Heart failure patients make up about a quarter of all re-hospitalizations in Israel and around the world. A new development, based on a sample of the patient’s voice, manages to detect such a deterioration long before it occurs and may save many billions in unnecessary hospitalization expenses. At the beginning of December, it will be presented by its Israeli developers at the annual ICI Conference on Innovation in Invasive Cardiology, which will be held in Tel Aviv for the 27th year.
The field of cardiology is full of groundbreaking technologies: from tiny stents that are inserted into the body and change their shape according to the surgeon’s direction, to the use of a three-dimensional model of the heart itself that the surgeon can “hold” in his hand during surgery. But one of the recent developments, which promises to detect in advance a deterioration in the condition of heart failure patients, is based on none other than the cell phone that each of us has in our pocket.
This development, like many others in the field, comes from Israel. The “Cordio” company from Or Yehuda, founded by Prof. Haim Lotan, a senior cardiologist who previously served as the director of the cardiac system at Hadassah Ein Kerem Hospital. Lotan, in collaboration with a group of local doctors and scientists, was able to produce software that analyzes the patient’s voice in heart failure and can predict a deterioration in his condition about a week before the patient reaches a state where he needs to be re-hospitalized. All this with the help of an app on the patient’s phone, with the help of which he records himself saying regular sentences every day. The artificial intelligence that analyzes the patient’s voice manages to detect changes in the patient’s condition, and can actually prevent the patient from being hospitalized due to his deteriorating condition.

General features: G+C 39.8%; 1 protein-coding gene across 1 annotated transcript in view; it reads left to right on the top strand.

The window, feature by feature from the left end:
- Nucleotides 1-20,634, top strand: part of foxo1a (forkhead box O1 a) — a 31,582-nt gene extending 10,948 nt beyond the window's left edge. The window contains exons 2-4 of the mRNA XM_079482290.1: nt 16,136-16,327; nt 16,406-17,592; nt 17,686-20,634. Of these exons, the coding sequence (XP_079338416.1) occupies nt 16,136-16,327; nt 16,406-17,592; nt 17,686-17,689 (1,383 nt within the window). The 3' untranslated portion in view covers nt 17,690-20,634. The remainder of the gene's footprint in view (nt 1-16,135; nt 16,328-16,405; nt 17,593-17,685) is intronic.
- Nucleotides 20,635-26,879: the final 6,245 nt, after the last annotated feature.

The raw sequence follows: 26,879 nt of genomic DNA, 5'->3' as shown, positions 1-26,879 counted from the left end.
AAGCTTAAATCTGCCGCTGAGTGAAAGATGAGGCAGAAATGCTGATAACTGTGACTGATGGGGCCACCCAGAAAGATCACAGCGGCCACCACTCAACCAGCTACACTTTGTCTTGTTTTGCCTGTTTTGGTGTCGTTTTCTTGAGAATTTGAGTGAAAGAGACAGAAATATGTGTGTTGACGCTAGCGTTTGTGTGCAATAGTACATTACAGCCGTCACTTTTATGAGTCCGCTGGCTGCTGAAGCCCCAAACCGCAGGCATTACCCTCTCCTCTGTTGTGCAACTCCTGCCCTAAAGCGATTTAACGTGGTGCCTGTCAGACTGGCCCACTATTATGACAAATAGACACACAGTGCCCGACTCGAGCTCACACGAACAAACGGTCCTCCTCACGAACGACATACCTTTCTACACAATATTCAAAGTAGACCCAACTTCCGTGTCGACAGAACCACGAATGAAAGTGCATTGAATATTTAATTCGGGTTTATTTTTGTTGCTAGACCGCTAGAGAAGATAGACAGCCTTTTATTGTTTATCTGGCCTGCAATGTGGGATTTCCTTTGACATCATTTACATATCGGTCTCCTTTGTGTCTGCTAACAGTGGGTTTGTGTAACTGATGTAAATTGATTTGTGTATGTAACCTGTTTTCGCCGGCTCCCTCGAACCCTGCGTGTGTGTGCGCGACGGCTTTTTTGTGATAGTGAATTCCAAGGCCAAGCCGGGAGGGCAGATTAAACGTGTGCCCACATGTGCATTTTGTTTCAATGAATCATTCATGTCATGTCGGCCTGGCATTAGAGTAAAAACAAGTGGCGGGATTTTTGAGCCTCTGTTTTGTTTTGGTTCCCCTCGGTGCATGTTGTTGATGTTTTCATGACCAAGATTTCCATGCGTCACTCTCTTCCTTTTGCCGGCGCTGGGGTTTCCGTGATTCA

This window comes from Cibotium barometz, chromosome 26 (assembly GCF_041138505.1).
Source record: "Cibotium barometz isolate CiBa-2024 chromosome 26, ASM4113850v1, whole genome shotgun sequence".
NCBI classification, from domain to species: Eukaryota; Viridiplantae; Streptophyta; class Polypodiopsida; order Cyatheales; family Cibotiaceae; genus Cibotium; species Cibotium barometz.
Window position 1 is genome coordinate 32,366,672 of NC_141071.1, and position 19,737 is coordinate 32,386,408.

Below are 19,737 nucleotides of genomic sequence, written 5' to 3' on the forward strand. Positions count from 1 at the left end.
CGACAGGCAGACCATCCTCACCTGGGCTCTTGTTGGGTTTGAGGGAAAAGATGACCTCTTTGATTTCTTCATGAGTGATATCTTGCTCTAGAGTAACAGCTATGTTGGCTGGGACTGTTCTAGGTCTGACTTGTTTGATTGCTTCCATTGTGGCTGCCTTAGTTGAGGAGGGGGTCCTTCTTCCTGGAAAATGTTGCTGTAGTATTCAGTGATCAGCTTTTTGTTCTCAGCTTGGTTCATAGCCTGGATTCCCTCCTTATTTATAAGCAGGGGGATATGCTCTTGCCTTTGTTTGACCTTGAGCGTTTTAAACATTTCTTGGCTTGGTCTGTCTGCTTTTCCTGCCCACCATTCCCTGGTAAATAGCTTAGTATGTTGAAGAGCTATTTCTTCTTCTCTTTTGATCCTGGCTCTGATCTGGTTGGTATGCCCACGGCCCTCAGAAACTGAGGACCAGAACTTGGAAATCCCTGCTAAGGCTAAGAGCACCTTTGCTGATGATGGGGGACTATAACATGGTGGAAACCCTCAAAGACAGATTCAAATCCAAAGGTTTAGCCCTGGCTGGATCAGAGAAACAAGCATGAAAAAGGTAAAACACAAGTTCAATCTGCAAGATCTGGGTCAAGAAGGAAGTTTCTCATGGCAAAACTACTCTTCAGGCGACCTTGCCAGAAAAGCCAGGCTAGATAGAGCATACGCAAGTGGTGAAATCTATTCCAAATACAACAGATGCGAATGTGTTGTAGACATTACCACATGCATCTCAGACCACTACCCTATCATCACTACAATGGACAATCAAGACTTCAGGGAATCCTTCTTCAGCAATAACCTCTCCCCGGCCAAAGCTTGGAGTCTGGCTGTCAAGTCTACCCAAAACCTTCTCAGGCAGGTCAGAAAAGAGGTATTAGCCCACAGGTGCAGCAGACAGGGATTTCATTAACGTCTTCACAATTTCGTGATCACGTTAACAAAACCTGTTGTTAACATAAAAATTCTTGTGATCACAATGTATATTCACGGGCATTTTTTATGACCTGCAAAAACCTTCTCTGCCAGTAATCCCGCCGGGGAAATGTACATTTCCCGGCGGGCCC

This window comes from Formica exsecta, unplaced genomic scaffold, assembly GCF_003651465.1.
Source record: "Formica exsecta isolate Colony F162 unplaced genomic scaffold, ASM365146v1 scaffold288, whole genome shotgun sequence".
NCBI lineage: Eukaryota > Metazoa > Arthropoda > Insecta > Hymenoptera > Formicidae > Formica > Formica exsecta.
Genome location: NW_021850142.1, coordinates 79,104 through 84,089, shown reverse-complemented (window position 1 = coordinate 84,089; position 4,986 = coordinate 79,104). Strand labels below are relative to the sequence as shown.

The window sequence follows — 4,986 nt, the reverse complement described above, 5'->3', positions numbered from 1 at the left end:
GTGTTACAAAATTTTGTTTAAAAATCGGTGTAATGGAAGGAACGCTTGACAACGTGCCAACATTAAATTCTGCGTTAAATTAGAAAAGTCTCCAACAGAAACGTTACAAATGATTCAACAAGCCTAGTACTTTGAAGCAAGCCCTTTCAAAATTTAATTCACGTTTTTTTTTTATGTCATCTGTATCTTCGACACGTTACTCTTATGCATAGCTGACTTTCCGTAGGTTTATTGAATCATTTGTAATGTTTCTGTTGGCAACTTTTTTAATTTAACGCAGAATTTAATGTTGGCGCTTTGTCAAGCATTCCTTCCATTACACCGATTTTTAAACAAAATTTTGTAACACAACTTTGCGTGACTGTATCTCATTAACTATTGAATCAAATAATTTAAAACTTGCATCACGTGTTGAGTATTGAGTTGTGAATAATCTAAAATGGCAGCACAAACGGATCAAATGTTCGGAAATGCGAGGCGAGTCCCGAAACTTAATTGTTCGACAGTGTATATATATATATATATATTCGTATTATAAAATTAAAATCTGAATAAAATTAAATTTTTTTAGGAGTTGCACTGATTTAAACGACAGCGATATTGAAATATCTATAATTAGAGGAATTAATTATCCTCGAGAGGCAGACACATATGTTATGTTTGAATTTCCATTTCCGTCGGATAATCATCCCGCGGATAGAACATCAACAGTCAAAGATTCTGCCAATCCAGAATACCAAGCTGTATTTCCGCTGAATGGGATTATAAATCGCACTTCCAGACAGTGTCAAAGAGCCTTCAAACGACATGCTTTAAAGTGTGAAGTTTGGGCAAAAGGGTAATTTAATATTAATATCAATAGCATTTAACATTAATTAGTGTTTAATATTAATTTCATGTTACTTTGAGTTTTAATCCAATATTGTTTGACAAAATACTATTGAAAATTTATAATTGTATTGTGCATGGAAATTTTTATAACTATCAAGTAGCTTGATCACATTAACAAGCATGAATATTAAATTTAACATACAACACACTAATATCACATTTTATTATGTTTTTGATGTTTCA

Heart failure patients are responsible for about 25% of all re-hospitalizations, so if the development of Cordio is put into use by the HMOs, the state could save many billions on hospitalizations that will be saved.
Heart failure is the most common chronic disease in the world. More than 20 million people worldwide suffer from heart failure. In Western countries – including Israel – the rate of people suffering from this syndrome is about 2%. The significance of this figure: about 180,000 Israelis suffer from heart failure. Every year, about 12,000 new diagnoses join them. About 2,500 Israelis suffer from advanced heart failure, and their condition is defined as “difficult.”
“It is a disease that is usually common in older people, and it is on the rise both because of the increased life expectancy and because of the large increase in diabetes, which is one of the causes of heart failure,” explains Prof. Haim Lotan. “The patients are heart failure patients, this is a crazy cost to the state. Therefore, there was a great need to identify those patients whose condition is deteriorating, long before it reaches a state where re-hospitalization is required.”
Have there been attempts by other companies in the field?
“Certainly, many companies are trying their luck in this area with a variety of technological solutions, including devices that are implanted in the heart and are supposed to detect such deterioration, or patches and other wearable products. These experiments seemed successful, but patients’ response to these measures was very small. It is clear to us that the problem needs to be attacked from a completely different direction.”
How does your method actually work in recognizing the patient’s voice?